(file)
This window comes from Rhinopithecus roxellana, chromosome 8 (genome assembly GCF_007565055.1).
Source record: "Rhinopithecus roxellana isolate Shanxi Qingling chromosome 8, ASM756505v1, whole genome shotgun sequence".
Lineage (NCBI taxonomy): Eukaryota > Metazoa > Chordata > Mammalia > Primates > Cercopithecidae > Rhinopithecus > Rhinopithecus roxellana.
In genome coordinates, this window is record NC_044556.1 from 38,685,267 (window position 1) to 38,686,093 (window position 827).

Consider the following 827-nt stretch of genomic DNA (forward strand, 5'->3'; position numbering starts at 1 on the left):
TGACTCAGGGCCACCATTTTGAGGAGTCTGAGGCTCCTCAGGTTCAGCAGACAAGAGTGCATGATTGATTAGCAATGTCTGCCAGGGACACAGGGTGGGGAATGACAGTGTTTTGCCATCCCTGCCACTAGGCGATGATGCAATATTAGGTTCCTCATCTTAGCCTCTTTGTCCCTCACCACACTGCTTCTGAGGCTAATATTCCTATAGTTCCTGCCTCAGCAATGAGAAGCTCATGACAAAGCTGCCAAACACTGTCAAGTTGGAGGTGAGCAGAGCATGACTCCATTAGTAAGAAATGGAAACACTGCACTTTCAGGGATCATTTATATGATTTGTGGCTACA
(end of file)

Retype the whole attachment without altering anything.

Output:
This window comes from Rhinopithecus roxellana, chromosome 8 (genome assembly GCF_007565055.1).
Source record: "Rhinopithecus roxellana isolate Shanxi Qingling chromosome 8, ASM756505v1, whole genome shotgun sequence".
Lineage (NCBI taxonomy): Eukaryota > Metazoa > Chordata > Mammalia > Primates > Cercopithecidae > Rhinopithecus > Rhinopithecus roxellana.
In genome coordinates, this window is record NC_044556.1 from 38,685,267 (window position 1) to 38,686,093 (window position 827).

Consider the following 827-nt stretch of genomic DNA (forward strand, 5'->3'; position numbering starts at 1 on the left):
TGACTCAGGGCCACCATTTTGAGGAGTCTGAGGCTCCTCAGGTTCAGCAGACAAGAGTGCATGATTGATTAGCAATGTCTGCCAGGGACACAGGGTGGGGAATGACAGTGTTTTGCCATCCCTGCCACTAGGCGATGATGCAATATTAGGTTCCTCATCTTAGCCTCTTTGTCCCTCACCACACTGCTTCTGAGGCTAATATTCCTATAGTTCCTGCCTCAGCAATGAGAAGCTCATGACAAAGCTGCCAAACACTGTCAAGTTGGAGGTGAGCAGAGCATGACTCCATTAGTAAGAAATGGAAACACTGCACTTTCAGGGATCATTTATATGATTTGTGGCTACA